Kenya’s fuel crisis will end in not more than 72 hours, the Ministry of Petroleum and Mining said on Thursday as it also announced intentions to punish all oil marketing companies found guilty of hoarding petroleum ahead of the price review.
Energy Cabinet Secretary Monica Juma, who is currently also the acting CS for petroleum and mining, said the hoarders are economically sabotaging the country by causing Kenyans an “unprecedented challenge in accessing petroleum products in the needed quantities and at the correct prices.”
The CS said that there are no gaps in the petroleum supply chain and the shortage has been induced by marketers in anticipation of higher prices after Thursday’s price review, breaching their licences which specify the amount suppliers should always have in reserves.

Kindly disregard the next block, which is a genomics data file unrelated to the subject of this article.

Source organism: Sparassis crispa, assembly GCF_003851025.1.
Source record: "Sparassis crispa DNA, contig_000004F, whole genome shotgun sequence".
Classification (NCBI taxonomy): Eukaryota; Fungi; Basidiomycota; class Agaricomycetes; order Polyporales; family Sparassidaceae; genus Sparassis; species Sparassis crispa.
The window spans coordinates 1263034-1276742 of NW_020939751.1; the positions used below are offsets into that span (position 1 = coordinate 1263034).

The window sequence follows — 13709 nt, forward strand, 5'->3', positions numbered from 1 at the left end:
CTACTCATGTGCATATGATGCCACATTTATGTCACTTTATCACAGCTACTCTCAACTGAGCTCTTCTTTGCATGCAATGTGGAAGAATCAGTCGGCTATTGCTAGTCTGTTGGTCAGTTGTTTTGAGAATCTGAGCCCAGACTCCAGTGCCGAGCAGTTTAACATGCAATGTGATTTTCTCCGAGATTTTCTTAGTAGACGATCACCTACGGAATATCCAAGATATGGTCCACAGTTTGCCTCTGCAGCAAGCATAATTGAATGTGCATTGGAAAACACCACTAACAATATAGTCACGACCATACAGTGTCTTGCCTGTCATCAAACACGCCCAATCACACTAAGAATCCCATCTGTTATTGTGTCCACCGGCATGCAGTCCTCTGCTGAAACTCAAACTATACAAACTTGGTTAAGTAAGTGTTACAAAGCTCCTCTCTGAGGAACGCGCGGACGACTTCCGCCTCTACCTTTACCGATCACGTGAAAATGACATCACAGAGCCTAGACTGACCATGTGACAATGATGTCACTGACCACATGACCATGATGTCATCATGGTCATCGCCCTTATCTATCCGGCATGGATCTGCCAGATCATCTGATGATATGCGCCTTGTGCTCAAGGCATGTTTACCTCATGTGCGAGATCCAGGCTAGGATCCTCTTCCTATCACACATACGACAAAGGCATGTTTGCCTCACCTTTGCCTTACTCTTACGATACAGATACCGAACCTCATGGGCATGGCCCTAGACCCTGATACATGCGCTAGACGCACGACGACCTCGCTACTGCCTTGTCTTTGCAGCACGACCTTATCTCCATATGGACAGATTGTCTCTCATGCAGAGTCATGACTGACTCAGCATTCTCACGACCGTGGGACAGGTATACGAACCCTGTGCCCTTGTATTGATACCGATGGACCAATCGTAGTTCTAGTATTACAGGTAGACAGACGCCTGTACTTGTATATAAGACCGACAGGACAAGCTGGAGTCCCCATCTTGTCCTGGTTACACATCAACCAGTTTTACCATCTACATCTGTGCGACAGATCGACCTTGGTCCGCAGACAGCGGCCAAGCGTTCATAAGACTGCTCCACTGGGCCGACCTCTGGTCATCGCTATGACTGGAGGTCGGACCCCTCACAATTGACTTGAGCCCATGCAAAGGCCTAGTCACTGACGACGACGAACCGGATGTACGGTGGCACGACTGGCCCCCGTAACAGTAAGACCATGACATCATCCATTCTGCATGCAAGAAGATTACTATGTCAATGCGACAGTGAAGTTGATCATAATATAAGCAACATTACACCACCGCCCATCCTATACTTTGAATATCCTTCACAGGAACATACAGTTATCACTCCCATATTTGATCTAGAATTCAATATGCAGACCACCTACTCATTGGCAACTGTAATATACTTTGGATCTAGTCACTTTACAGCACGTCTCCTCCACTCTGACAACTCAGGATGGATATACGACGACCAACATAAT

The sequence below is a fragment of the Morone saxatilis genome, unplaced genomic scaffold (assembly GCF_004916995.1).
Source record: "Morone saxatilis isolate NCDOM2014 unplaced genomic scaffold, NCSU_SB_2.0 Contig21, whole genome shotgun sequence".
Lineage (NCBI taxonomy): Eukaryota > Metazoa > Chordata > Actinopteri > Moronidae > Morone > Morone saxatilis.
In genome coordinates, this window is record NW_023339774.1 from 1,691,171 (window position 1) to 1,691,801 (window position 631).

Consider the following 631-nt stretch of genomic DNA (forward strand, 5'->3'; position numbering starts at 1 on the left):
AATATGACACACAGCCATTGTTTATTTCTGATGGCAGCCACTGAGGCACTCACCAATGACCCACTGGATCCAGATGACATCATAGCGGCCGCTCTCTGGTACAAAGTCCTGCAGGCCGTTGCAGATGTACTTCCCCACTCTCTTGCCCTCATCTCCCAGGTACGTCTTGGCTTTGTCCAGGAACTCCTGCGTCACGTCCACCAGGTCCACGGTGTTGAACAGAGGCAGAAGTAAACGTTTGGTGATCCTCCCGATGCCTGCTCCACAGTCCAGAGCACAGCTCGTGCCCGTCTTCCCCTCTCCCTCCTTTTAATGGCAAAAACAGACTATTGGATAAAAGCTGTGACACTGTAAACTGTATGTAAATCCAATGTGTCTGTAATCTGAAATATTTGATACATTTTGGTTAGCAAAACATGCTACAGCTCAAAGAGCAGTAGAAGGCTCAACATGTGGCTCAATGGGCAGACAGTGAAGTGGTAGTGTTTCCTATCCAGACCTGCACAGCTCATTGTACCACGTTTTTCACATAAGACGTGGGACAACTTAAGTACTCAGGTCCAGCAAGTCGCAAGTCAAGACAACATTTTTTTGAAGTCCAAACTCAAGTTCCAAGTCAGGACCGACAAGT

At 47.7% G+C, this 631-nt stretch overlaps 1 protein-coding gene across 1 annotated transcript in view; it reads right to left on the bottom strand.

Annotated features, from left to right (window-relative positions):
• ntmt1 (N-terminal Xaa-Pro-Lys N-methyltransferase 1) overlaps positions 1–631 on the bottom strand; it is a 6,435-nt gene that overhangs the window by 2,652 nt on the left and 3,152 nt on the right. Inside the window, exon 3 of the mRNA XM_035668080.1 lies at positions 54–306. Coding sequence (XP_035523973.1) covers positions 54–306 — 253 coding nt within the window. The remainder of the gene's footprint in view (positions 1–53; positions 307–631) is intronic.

“Any entity that is not ready, able, or not willing to work within the framework of the laws of Kenya is invited to vacate this market,” CS Juma said.
This comes after Jean-Christian Bergeron, the CEO of oil retailer Rubis, was deported to France on Wednesday, after his work permit was revoked on account of causing economic sabotage through the induced fuel crisis caused by hoarding.
Earlier last week, oil marketers had protested the government’s delay to pay fuel subsidy dues which they said caused them financial strains. This led to an unprecedented countrywide fuel shortage and hiking transportation costs.
CS Juma, however, said that the issue has now been resolved. She said the ministry has received the subsidies from the government and will pay suppliers as soon as administrative processes are concluded.
The CS has not commented on which or how many oil marketing companies in the country are guilty of hoarding, but she said they have now been issued with show cause letters and will face dire consequences for their actions.